The firewall component stealths your PCs ports against hack attack and takes control of which programs are allowed access to the Internet and network. Like the fireall components in Norton 360 and Kaspersky PURE 2.0 Total Security, it makes all program control decisions without relying on the user. In testing, avast!’s firewall was unusually effective at detecting, blocking, and reporting exploit attacks.
In the past, avast!’s easy-to-use spam filter has earned good scores in my testing. This time around, though, it discarded fully two percent of valid personal mail and let almost 18 percent of undeniable spam into the Inbox. Norton missed 5.3 percent of spam and Bitdefender 6.8; neither discarded any valid mail as spam. For an explanation of my antispam accuracy analysis, read How We Test Antispam.
avast! Premier 8 antispam chart
Protecting important information from harm is one facet of security; ensuring sensitive data doesn’t get stolen is another. If you encrypt a document and delete the original, an expert may still be able to recover the deleted file’s data. That’s where the Data Shredder comes in.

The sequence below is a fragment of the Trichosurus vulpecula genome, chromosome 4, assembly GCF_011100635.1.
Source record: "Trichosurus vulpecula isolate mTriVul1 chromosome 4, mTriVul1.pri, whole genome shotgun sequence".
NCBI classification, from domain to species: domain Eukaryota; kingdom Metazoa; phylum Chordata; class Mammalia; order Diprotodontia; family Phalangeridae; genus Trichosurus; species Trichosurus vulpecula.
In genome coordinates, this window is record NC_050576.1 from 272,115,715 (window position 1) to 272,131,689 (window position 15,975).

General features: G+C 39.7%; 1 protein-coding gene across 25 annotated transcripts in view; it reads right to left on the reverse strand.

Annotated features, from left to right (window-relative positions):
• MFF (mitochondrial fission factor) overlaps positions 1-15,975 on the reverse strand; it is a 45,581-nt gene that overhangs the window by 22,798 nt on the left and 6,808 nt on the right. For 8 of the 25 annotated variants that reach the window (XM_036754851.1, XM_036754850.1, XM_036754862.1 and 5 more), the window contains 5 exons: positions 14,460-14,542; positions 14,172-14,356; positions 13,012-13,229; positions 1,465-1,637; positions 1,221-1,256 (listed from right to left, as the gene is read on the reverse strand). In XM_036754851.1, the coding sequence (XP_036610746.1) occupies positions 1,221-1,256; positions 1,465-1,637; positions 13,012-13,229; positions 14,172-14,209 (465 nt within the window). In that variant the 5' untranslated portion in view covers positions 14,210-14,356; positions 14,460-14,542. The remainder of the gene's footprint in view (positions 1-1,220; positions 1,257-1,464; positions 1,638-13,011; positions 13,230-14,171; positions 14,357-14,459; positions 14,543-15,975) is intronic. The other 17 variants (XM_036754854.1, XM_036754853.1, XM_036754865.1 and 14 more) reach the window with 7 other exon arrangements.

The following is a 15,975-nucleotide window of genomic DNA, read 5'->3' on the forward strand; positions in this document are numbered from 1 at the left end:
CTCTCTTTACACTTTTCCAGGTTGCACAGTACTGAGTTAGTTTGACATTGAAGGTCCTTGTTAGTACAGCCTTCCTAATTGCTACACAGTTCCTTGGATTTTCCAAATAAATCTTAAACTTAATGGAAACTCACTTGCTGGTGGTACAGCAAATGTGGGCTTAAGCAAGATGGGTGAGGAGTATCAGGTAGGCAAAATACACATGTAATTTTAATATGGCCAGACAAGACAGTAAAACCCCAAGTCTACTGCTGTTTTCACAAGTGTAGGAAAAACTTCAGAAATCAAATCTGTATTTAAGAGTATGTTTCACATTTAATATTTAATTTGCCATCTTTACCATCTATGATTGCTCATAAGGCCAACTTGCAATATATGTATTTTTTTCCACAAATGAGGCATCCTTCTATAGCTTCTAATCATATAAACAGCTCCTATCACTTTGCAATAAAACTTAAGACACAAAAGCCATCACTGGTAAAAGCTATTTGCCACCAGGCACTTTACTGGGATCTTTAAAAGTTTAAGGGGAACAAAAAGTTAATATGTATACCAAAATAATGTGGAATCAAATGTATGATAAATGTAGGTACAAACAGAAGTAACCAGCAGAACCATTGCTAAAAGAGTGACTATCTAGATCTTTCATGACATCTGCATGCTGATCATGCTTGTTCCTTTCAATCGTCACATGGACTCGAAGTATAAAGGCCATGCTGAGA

Instead of deleting that sensitive file, you feed it through the shredder. By default it overwrites the file’s data 26 times using the Gutmann algorithm before deleting it. You can set it to use the Department of Defense standard, with three overwrites, or overwrite the file a user-specified number of times. The main point is, after this process even the fanciest forensic recovery hardware and software can’t get the file back.
McAfee Total Protection 2013 includes a similar feature, with a convenient right-click menu option to shred any file or folder. I’d like to see that right-click menu feature in avast!; at present, it makes you browse for the file or folder to be deleted. On the other hand, avast! can shred the entire contents of any partition other than a system or boot partition.